All workers have occasional difficulties, but when conduct becomes consistently problematic or the worker’s performance repeatedly fails to meet expectations, a serious personal problem may be contributing to the job decline. A pattern of poor performance indicates the need for supervisory action. The following article provides an in-depth discussion of performance issues and the corrective steps that should be taken to address the issue.
Three Categories of Poor Performance
Performance problems usually fall into three categories:
• Employee availability: absenteeism, excessive leave, excessive tardiness
• Employee productivity: lowered job efficiency, confusion, diminished concentration
• Employee demeanor: conflicts with co-workers, mood swings, other disruptive behavior
Long and Short-term Causes of Poor Performance
Many types of personal problems can affect an employee's short-term job performance:
• marital strife
• financial difficulties
• child care complication
More serious difficulties such as a developing or existing substance abuse problem or a serious emotional set back can cause chronic issues at work.
What the Manager Should Know An employee with a personal problem that affects behavior or conduct usually does not respond to management techniques that might otherwise be effective. The employee’s refusal to respond can cause the manager to feel frustrated, guilty, angry, inadequate, and even fearful for his employee(s) welfare. It is helpful for a supervisor to acknowledge these feelings and then consider how such feelings might affect the objective assessment and monitoring of a problem employee.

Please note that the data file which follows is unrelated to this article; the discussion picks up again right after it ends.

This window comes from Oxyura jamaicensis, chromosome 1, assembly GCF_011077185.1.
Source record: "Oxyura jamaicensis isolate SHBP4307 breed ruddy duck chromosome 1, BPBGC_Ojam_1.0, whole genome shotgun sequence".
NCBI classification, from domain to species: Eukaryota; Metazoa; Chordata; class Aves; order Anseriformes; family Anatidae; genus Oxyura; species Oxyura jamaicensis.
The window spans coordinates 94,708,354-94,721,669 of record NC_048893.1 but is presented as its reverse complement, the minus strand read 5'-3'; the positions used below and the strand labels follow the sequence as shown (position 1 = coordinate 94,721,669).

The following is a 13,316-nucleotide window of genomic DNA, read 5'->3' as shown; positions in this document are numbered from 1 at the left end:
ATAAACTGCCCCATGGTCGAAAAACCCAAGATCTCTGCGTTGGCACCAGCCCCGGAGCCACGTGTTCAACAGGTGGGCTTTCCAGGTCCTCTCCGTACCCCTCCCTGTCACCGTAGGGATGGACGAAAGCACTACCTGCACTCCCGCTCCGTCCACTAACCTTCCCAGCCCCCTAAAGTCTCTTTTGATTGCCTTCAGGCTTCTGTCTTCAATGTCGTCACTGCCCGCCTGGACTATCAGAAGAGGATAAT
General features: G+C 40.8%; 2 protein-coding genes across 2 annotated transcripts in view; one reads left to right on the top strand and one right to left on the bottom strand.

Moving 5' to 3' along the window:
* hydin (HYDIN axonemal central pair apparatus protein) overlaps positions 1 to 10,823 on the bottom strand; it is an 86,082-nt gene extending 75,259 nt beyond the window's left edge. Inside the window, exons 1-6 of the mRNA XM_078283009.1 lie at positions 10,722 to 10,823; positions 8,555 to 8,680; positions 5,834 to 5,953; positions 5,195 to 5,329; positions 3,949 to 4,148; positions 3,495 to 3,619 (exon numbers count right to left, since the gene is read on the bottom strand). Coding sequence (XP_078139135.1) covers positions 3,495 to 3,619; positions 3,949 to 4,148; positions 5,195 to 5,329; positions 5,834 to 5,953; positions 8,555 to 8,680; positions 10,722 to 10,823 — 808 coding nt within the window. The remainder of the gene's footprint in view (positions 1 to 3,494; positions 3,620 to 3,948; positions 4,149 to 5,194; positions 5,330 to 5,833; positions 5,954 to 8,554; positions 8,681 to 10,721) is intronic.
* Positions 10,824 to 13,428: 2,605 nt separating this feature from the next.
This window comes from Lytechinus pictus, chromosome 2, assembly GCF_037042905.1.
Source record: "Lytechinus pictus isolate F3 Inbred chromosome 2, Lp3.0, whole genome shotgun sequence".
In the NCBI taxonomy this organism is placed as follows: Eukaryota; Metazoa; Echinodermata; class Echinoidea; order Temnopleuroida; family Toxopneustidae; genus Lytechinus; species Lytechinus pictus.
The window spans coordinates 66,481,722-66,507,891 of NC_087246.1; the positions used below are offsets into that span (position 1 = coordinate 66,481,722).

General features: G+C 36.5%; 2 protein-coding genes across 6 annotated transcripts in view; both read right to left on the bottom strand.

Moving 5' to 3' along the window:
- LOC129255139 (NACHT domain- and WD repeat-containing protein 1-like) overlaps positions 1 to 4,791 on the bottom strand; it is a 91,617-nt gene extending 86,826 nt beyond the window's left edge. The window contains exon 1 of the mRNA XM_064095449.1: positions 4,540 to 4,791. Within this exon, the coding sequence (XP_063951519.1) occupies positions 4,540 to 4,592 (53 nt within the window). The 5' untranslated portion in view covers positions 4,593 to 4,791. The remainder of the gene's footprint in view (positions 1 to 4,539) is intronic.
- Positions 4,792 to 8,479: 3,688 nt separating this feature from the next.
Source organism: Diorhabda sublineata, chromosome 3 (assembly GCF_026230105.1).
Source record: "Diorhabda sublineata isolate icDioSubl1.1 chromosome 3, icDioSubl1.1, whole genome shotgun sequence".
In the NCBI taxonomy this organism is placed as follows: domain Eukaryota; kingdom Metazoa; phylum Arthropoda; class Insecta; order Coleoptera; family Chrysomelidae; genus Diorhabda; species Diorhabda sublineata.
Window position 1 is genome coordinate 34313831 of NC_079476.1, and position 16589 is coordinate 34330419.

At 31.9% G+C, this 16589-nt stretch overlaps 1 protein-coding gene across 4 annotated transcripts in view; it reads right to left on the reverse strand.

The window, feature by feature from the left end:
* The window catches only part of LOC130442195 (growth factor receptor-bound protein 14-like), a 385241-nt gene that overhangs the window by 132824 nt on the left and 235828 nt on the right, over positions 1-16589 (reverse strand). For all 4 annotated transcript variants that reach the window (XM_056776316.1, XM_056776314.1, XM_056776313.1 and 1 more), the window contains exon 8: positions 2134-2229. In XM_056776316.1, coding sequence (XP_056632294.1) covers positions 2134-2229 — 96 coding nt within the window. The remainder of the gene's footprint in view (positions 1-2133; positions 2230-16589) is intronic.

How COPE Can Help The Employee Assistance Program (EAP) serves as an effective first step for the supervisor before referring the employee to counseling. It is often difficult for supervisors to be objective, especially when a worker is disruptive. Nor are supervisors trained to assess the underlying causes of human behavior.
The EAP deliberates with the manager, works with him or her to set steps for improvement and if necessary, organizes and prepares materials for a corrective interview. This includes documenting facts on which to base future discussions and if necessary, coordinating disciplinary action with the Employee Relations Specialist and setting a time and place for the manager-employee meeting. If the employee is referred to the EAP, the consultation is conducted prior to the referral.
When Confrontation is Necessary Many managers resist confronting a difficult employee. Confrontation is seldom pleasant. The EAP counselor can play an important role, not only by reviewing the employee's performance records, but preparing the manager for a face-to-face meeting.
Role-playing is a useful technique in dealing with anticipatory anxiety. The counselor and supervisor rehearse key talking points and map out a plan to address declining performance or inappropriate conduct. They discuss how to deal with possible resistance. The supervisory should avoid trying to figure out the cause of an employee's problems. The focus of a supervisor's discussion with an employee should be performance, not his or her personal problems.